Harry Belafonte, the civil rights and entertainment icon who rose from breakthrough actor and singer to activist, humanitarian, and global conscience, has died. He was 96.
Harry Belafonte is No More
Harry Belafonte died Tuesday at his New York home of congestive heart failure, with his wife Pamela by his side, according to Ken Sunshine of public relations company Sunshine Sachs Morgan & Lylis. Belafonte, with his radiant, attractive face and silky-husky voice, was one of the first Black entertainers to achieve a huge audience on film and sell a million albums as a singer; many still know him for his hallmark song “Banana Boat Song (Day-O),” and its call of “Day-O! Daaaaay-O.” But he left a deeper impact after reducing his touring schedule in the 1960s and following his hero Paul Robeson’s declaration that artists are “gatekeepers of truth.”
His Friendship with Dr. Martin Luther King
He is the paradigm and embodiment of the celebrity activist. Few could match Belafonte’s time and effort, and none could match his status as a meeting place for Hollywood, Washington, and the civil rights movement. Harry Belafonte not only marched in protests and benefit performances but also helped organize and generate funds for them. He collaborated closely with his friend and generational peer, Rev. Martin Luther King Jr., frequently intervening on his behalf with politicians and fellow musicians, as well as financially assisting him. He encountered the Rev. Dr. Martin Luther King Jr. early in his career and became not just a lifetime friend but also an enthusiastic supporter of Dr. King and the drive for racial equality he symbolized. He contributed significantly to the formation of the Student Nonviolent Coordinating Committee and was a key fundraiser for both that organization and Dr. King’s Southern Christian Leadership Conference.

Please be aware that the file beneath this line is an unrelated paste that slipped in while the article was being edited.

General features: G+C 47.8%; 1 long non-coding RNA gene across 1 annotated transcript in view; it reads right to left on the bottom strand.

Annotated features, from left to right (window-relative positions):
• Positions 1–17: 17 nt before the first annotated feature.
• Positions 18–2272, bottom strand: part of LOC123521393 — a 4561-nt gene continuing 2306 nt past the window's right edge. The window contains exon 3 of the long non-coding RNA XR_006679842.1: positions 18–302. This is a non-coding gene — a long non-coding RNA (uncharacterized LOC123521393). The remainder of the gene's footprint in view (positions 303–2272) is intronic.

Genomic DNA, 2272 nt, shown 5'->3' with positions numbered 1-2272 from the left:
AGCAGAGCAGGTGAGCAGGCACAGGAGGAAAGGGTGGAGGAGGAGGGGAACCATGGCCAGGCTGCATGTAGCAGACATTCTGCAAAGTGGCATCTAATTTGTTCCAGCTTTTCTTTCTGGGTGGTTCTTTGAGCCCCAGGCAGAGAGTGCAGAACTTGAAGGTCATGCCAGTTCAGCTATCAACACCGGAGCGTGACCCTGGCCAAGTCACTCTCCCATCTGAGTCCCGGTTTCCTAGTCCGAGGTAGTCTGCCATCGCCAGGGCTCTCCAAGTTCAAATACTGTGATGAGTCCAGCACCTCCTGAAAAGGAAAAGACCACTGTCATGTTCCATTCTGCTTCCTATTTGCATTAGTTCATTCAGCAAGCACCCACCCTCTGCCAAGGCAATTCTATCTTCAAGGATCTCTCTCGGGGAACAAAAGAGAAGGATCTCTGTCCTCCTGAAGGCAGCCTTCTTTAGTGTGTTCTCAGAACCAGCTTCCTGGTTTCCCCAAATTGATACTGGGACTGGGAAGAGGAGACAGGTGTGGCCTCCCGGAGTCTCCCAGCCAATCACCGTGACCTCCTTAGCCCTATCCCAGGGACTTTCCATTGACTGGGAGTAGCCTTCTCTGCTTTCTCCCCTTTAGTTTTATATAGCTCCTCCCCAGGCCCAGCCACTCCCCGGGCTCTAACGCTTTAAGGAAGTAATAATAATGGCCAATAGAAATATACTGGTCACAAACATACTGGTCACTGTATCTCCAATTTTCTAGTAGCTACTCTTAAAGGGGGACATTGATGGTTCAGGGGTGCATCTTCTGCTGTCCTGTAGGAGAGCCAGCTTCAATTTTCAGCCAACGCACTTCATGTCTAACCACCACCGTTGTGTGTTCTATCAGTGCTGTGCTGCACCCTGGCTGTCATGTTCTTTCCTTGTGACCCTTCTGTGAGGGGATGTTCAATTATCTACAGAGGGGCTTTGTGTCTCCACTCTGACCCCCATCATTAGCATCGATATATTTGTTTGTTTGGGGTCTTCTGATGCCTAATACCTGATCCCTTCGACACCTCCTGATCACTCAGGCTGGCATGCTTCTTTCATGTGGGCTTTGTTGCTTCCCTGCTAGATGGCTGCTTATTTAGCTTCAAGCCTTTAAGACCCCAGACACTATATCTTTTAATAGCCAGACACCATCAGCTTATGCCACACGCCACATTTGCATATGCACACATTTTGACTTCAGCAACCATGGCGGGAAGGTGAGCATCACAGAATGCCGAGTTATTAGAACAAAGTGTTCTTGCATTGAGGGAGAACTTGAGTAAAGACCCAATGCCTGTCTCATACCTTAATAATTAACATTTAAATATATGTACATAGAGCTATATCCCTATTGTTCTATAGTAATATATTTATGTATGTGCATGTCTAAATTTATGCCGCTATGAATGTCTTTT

More About Harry Belafonte
He put his life and livelihood in danger while setting high standards for younger Black celebrities, chastising Jay Z and Beyonce for failing to meet their “social responsibilities” and mentoring Usher, Common, Danny Glover, and others. In Spike Lee’s 2018 film “BlacKkKlansman,” he played an aging statesman who teaches youthful activists about the country’s history. Mr. Belafonte was equally successful as a concert attraction: handsome and charismatic; he captivated audiences with dramatic interpretations of a repertoire; that included rollicking calypsos like “Matilda,” work songs like “Lead Man Holler,” and tender ballads like “Scarlet Ribbons.” By 1959, he was the highest-paid Black performer in history, with lucrative contracts for engagements in Las Vegas, Los Angeles, and New York’s Palace.
His Career as an Actor
Mr. Belafonte’s success as a singer led to movie opportunities; he quickly became the first Black actor to achieve considerable success in Hollywood as a starring man. His cinematic popularity, however, was brief, and it was his buddy competitor Sidney Poitier, not Mr. Belafonte, who became the first bona fide Black matinée idol.
Making films was never Mr. Belafonte’s focus, and after a while, neither was making music. He continued to act and feature in films into the twenty-first century (despite two extended hiatuses from the cinema); but his principal concern from the late 1950s on was civil rights.